7 out of 9 people found this review helpful.

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  • Posted May 3, 2010

    One of the Best Classics Ever Written

    Great Expectations was required reading material in high school back in the 1980's. And as a result has become one of my all time favorite classic works by Charles Dickens. Charles Dickens was such an excellent writer that he made the charaters come to life. This is one of those classics that you absolutely cannot put it down until you have finished it. As you start reading Great Expectations you feel like you are accompanying Pip on his journey through life. With the sounds, sights, and smells. Experienceing the ups and downs, that life has to offer. For instance lifes's humble beginnings, the twists and turns, and a very humgle ending.Starting life as he did Pip was not happy with his beginnings in life and always wanting more. From meeting unstable individuals in the prohibited marshes while playing, manners being tought from an old, rich, bitter woman, to the most unlikey of unnamed benifactors that you are likely to meet. To be making a move to London to go to school, being able to make friends with influentual individuals and experiencing who they live, and some people that are even simple in how they view life and just trying to get by as best they can. Pip did a wonderful very unselfish thing when he anominoulsy helped a friend reach his life long goals, for instance becoming part owner of a business, marrying the one he loves and having family. Which in the real world would never happen. The ending, I thought could have been left on a better note than it was. Great Expectations is a good book for the old addage "Be careful what you wish for". The out come of such wishes may or may not be what you expected.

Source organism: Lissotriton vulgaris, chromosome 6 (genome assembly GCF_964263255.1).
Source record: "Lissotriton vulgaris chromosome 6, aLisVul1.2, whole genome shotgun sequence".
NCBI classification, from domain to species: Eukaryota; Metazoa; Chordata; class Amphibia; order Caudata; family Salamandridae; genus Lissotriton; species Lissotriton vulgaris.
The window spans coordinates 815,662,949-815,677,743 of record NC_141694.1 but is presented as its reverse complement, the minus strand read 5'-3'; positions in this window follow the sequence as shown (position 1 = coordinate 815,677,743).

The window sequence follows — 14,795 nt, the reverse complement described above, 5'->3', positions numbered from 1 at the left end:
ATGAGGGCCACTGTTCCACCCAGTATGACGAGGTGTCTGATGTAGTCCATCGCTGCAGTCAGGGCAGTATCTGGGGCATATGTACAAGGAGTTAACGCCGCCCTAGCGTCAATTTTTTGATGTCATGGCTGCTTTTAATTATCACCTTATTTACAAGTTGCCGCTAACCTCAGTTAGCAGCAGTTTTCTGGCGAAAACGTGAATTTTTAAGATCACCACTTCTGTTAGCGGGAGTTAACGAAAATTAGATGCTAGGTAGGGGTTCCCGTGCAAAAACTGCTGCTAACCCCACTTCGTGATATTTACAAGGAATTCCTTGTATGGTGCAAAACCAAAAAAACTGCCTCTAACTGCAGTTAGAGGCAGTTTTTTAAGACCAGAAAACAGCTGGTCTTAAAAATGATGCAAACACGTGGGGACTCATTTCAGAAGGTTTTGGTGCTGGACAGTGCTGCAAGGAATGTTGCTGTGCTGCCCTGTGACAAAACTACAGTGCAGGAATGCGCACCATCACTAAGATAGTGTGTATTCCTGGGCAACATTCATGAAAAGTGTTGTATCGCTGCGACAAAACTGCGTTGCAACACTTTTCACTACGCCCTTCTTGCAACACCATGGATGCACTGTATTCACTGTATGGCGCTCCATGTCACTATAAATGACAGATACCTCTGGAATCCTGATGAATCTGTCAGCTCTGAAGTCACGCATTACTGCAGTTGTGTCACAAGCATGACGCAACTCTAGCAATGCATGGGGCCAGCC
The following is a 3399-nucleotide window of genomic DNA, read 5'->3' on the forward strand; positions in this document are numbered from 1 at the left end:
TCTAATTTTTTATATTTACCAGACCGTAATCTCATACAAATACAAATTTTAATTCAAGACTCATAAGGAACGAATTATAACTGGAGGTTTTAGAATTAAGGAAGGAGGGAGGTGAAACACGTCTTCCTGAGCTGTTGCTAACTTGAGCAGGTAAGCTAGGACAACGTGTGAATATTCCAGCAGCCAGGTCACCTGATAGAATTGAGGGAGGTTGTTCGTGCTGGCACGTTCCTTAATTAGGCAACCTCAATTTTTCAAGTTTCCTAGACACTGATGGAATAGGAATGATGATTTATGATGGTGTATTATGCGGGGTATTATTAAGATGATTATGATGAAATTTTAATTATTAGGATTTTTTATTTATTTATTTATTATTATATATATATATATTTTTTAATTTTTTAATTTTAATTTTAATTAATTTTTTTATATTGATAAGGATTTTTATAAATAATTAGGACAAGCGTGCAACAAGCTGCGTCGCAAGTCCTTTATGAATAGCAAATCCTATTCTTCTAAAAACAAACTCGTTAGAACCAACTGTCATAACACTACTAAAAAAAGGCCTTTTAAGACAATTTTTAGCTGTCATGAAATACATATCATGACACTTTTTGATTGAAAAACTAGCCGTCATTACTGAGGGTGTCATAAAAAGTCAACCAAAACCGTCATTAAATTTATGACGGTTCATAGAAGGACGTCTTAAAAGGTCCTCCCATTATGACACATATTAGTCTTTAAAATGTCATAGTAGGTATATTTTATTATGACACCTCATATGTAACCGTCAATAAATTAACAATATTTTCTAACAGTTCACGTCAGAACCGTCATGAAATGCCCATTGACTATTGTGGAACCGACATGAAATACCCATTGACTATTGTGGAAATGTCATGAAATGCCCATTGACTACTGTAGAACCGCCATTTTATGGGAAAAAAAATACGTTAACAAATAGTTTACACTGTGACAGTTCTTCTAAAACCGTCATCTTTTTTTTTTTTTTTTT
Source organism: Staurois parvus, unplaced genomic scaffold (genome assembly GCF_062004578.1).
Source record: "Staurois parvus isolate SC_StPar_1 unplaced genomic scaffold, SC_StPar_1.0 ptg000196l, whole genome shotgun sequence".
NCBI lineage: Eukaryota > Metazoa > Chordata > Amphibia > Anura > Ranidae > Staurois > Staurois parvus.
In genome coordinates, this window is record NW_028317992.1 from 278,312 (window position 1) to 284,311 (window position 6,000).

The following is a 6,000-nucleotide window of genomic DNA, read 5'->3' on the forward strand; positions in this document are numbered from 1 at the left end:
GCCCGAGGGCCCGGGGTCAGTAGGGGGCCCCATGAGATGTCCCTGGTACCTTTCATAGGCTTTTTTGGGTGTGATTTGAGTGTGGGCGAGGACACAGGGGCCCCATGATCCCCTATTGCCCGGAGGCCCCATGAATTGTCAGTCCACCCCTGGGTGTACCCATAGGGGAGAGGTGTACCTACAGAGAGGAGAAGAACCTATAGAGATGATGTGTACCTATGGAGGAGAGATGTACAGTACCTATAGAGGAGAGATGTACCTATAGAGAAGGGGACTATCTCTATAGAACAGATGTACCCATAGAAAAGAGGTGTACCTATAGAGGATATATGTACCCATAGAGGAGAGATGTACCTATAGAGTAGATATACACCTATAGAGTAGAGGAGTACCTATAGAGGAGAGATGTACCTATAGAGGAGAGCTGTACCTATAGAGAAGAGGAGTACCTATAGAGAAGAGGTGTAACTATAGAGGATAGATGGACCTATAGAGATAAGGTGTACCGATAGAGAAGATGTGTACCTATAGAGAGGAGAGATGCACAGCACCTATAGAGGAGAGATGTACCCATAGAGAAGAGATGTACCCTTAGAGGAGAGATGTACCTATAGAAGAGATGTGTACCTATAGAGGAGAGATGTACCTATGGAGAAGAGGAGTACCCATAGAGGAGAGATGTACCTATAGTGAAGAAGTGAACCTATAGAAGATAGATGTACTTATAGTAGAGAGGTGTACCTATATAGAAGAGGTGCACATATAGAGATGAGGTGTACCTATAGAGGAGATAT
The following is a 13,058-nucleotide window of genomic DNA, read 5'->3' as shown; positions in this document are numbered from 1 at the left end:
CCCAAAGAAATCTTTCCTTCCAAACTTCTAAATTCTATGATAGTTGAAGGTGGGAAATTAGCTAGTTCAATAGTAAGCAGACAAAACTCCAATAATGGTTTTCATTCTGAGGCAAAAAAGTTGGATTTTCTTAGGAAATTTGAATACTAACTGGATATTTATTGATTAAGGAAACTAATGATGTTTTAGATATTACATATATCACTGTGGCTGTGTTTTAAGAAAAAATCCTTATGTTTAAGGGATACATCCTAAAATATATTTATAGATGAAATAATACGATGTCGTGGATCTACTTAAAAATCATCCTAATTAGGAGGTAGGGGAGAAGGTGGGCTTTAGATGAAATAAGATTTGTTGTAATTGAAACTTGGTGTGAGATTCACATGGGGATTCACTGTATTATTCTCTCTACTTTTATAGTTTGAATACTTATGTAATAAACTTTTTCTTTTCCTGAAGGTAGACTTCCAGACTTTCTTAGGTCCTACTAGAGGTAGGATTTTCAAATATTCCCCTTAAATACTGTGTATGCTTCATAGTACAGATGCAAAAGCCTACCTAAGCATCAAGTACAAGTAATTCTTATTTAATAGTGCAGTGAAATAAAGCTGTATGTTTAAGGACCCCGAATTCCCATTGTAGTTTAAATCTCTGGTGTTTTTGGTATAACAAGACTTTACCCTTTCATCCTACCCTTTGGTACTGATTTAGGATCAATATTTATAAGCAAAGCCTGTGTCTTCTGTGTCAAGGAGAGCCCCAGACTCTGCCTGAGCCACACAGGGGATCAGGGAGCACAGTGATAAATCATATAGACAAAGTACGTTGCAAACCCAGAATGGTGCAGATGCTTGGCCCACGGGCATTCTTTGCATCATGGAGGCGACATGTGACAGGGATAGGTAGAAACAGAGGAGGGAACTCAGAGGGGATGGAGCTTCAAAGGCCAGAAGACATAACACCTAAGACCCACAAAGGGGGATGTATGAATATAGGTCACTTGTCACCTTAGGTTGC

5 out of 5 people found this review helpful.

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  • Posted April 24, 2010

    more from this reviewer

    I Also Recommend:

    Beautifully Written

    I enjoyed htis much more than Oliver Twist! The characters were complex and facsinating! One thing is it's not the kind of book you can just pick up and read a page. It doesn't just pull you in, you have to focus.

    4 out of 6 people found this review helpful.

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  • Posted August 27, 2009

    more from this reviewer

    Stimulatingly Brilliant

    This beautifully written novel absolutely deserves its place as one of the crown jewels of Dickens' many works. It is very smoothly written however is somewhat dense and is therefore required to be read rather slowly to be digested properly. I would only recommend this book to those whom I know have the intellectual capability and the stamina to keep up with this rigorous work. Overall stupendous.